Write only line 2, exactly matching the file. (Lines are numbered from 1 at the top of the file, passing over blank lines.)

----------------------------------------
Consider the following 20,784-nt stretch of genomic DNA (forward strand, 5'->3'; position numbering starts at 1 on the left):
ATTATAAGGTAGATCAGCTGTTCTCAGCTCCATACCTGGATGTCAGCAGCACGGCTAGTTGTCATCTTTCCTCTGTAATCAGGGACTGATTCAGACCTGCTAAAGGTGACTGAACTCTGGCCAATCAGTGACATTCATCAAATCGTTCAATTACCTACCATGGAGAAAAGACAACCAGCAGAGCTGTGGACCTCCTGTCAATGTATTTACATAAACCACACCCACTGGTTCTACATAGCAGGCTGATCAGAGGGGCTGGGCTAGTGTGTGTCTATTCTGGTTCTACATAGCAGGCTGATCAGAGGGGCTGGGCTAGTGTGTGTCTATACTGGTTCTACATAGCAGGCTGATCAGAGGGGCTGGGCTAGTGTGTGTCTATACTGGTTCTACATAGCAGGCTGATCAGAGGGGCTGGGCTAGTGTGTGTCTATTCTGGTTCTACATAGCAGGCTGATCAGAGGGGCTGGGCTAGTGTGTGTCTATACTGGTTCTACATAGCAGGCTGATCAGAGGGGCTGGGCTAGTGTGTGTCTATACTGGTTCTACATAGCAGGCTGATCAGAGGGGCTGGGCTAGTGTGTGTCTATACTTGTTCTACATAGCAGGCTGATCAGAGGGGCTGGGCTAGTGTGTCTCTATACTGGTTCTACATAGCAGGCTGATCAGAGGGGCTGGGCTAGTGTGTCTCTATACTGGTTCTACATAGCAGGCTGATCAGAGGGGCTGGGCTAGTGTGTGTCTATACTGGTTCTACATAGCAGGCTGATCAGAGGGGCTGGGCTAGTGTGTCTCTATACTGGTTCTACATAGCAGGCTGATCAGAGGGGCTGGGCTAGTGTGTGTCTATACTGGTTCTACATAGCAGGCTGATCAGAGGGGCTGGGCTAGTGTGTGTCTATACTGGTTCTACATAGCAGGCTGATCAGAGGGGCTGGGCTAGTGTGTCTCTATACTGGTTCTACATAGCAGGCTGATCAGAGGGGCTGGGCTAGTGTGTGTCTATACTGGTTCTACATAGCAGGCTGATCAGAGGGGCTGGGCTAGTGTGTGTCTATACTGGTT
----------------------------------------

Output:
ATTATAAGGTAGATCAGCTGTTCTCAGCTCCATACCTGGATGTCAGCAGCACGGCTAGTTGTCATCTTTCCTCTGTAATCAGGGACTGATTCAGACCTGCTAAAGGTGACTGAACTCTGGCCAATCAGTGACATTCATCAAATCGTTCAATTACCTACCATGGAGAAAAGACAACCAGCAGAGCTGTGGACCTCCTGTCAATGTATTTACATAAACCACACCCACTGGTTCTACATAGCAGGCTGATCAGAGGGGCTGGGCTAGTGTGTGTCTATTCTGGTTCTACATAGCAGGCTGATCAGAGGGGCTGGGCTAGTGTGTGTCTATACTGGTTCTACATAGCAGGCTGATCAGAGGGGCTGGGCTAGTGTGTGTCTATACTGGTTCTACATAGCAGGCTGATCAGAGGGGCTGGGCTAGTGTGTGTCTATTCTGGTTCTACATAGCAGGCTGATCAGAGGGGCTGGGCTAGTGTGTGTCTATACTGGTTCTACATAGCAGGCTGATCAGAGGGGCTGGGCTAGTGTGTGTCTATACTGGTTCTACATAGCAGGCTGATCAGAGGGGCTGGGCTAGTGTGTGTCTATACTTGTTCTACATAGCAGGCTGATCAGAGGGGCTGGGCTAGTGTGTCTCTATACTGGTTCTACATAGCAGGCTGATCAGAGGGGCTGGGCTAGTGTGTCTCTATACTGGTTCTACATAGCAGGCTGATCAGAGGGGCTGGGCTAGTGTGTGTCTATACTGGTTCTACATAGCAGGCTGATCAGAGGGGCTGGGCTAGTGTGTCTCTATACTGGTTCTACATAGCAGGCTGATCAGAGGGGCTGGGCTAGTGTGTGTCTATACTGGTTCTACATAGCAGGCTGATCAGAGGGGCTGGGCTAGTGTGTGTCTATACTGGTTCTACATAGCAGGCTGATCAGAGGGGCTGGGCTAGTGTGTCTCTATACTGGTTCTACATAGCAGGCTGATCAGAGGGGCTGGGCTAGTGTGTGTCTATACTGGTTCTACATAGCAGGCTGATCAGAGGGGCTGGGCTAGTGTGTGTCTATACTGGTT